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Master of Laws in Alternative Dispute Resolution (LLM in ADR) Degree

As an LLM in ADR student, you will benefit from clinical and experiential learning experiences that build and deepen your ADR proficiency. As a graduate, you will be able to implement your knowledge in many areas of law and business practice, and will feel confident mediating, arbitrating, negotiating out-of-court settlements and managing the ADR process.

We recognize that you must balance your law studies with work, family and other responsibilities. We offer flexible scheduling that allows you to take classes during the day or in the late afternoon and evening. We also offer some weekend classes.

Two courses are required for all students:

  • ADR Law and Policy: Arbitration and Mediation
  • ADR Ethics

International students must also enroll in Introduction to U.S. Legal Systems and ADR Legal Principles.

In addition to these mandatory courses, you must complete six units from among the following courses:

  • Arbitration in the United States
  • International Arbitration
  • Cross-Cultural Dispute Resolution
  • Practical Mediation Skills Clinic (summer session)

You will satisfy your remaining course requirements with electives of your choice. Course selection varies each semester depending on interest and availability.

Course Descriptions

Select a course below to view a more detailed description of the course.

ADR Clause Drafting

ADR Clause Drafting teaches how to identify and draft language recognizing anticipated, and the potential for unanticipated, consequences of a contemplated business transaction or actual dispute as well as the nature of the parties and their relationship. It instills essential ADR skills to identify, negotiate and draft specific to a contemplated business transaction or actual dispute.

ADR Ethics

ADR Ethics provides students, lawyers and professional neutrals with an in-depth examination of the rules guiding behavior in various dispute resolution processes.

ADR Law and Policy: Arbitration and Mediation

This course explores the origin, development and practice of mediation, arbitration and other forms of ADR, emphasizing the policies underlying these increasingly significant and evolving areas.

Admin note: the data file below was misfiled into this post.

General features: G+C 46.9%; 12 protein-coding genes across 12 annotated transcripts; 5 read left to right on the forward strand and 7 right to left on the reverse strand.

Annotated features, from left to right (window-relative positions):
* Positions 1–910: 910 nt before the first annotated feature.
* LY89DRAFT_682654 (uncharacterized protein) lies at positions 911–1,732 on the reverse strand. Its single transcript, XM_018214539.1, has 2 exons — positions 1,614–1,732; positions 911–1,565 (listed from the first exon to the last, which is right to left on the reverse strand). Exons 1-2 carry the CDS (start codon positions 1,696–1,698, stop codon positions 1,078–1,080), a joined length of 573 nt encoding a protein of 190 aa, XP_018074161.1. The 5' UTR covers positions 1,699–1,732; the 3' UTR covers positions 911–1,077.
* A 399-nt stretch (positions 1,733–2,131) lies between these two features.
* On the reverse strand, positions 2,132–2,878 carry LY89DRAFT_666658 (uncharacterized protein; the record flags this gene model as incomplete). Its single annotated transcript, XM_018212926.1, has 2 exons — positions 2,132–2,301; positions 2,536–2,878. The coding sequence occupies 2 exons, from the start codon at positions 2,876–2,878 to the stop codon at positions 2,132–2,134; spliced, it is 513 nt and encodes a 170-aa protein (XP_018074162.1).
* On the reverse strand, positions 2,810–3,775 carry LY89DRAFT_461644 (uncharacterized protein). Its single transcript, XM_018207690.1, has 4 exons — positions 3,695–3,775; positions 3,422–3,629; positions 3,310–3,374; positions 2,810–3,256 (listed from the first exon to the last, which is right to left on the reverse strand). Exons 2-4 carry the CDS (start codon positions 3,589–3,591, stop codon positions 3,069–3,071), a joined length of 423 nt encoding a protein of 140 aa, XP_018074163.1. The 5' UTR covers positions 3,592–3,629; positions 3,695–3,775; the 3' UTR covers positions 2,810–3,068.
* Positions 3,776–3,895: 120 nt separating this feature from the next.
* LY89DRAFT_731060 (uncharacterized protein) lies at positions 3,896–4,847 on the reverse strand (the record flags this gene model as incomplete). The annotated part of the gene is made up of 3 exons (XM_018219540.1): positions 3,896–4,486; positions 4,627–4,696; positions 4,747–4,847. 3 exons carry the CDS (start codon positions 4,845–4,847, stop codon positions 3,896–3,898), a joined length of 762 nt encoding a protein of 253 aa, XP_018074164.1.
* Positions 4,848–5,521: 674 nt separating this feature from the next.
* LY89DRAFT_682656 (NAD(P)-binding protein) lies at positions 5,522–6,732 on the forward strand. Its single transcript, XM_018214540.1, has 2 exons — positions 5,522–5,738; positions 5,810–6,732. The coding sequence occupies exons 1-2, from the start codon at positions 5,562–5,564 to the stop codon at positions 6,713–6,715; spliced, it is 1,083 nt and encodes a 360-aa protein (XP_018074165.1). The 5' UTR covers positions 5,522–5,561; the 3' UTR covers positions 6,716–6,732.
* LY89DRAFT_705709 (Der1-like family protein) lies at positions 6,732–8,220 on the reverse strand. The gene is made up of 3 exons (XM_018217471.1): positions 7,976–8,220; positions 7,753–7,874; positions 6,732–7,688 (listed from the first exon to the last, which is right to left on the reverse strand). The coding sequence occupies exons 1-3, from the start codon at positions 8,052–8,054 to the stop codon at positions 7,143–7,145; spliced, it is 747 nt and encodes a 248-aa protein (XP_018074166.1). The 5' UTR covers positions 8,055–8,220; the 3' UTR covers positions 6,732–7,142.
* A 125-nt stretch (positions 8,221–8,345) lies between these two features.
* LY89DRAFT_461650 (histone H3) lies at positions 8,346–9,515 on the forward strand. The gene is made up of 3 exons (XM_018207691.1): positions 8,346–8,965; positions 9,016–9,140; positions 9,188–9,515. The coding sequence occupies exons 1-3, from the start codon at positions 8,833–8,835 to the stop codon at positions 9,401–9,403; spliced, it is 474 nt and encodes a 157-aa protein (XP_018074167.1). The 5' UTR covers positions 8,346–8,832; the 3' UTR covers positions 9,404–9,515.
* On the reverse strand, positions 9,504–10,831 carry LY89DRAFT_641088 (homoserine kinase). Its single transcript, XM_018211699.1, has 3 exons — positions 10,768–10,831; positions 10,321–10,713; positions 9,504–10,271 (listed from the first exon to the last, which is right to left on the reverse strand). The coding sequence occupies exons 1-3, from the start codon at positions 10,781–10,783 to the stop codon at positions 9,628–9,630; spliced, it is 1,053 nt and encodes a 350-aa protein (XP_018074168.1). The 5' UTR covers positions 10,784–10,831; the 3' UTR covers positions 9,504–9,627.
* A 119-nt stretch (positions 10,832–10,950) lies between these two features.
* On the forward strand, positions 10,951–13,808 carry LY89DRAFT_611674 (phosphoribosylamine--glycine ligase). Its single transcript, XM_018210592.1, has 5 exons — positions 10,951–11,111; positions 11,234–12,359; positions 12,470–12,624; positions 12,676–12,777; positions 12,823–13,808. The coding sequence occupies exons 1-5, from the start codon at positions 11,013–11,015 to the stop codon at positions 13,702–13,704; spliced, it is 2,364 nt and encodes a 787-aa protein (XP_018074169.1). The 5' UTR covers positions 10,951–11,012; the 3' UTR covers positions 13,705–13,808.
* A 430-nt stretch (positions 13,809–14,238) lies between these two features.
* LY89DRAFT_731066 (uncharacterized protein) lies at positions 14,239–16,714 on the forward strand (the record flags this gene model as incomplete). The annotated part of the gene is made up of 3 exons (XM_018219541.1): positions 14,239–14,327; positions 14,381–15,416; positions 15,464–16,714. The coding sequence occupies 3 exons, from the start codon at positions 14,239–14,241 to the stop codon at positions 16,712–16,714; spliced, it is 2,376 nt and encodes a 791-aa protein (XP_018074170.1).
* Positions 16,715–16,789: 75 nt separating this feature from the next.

ADR Legal Principles

This survey course for those who have not earned a JD in a U.S. law school helps students gain an understanding of the legal framework for the dispute resolution processes in which they will participate.

Arbitration Advocacy

Arbitration Advocacy introduces the basic approaches to preparing and presenting cases in the arbitration context.

Arbitration in the United States

Arbitration in the United States explores the range of issues addressed by the Federal Arbitration Act and state arbitration laws.

Business Organizations *

This course explores organizations of economic activity - especially the modern corporation - as institutions of social power, along with the roles of managers, owners and public regulatory agencies in shaping processes of decision making.

Constitutional Law *

This course covers the delineation of spheres of responsibility between the three branches of the federal government, the federal government and the states, and the government and individuals.

Contracts *

Contracts explores the interpretation and enforcement of promises and agreements.

Criminal Procedure *

This course focuses on criminal procedure in the courts as well as the regulation of law enforcement by the courts through rules of evidence and interpretation of the Bill of Rights.

Cross-Cultural Dispute Resolution

This course brings an international perspective to understanding the impact of culture in the most commonly used international and domestic dispute resolution practices (negotiation, mediation and arbitration).

Employment Dispute Mediation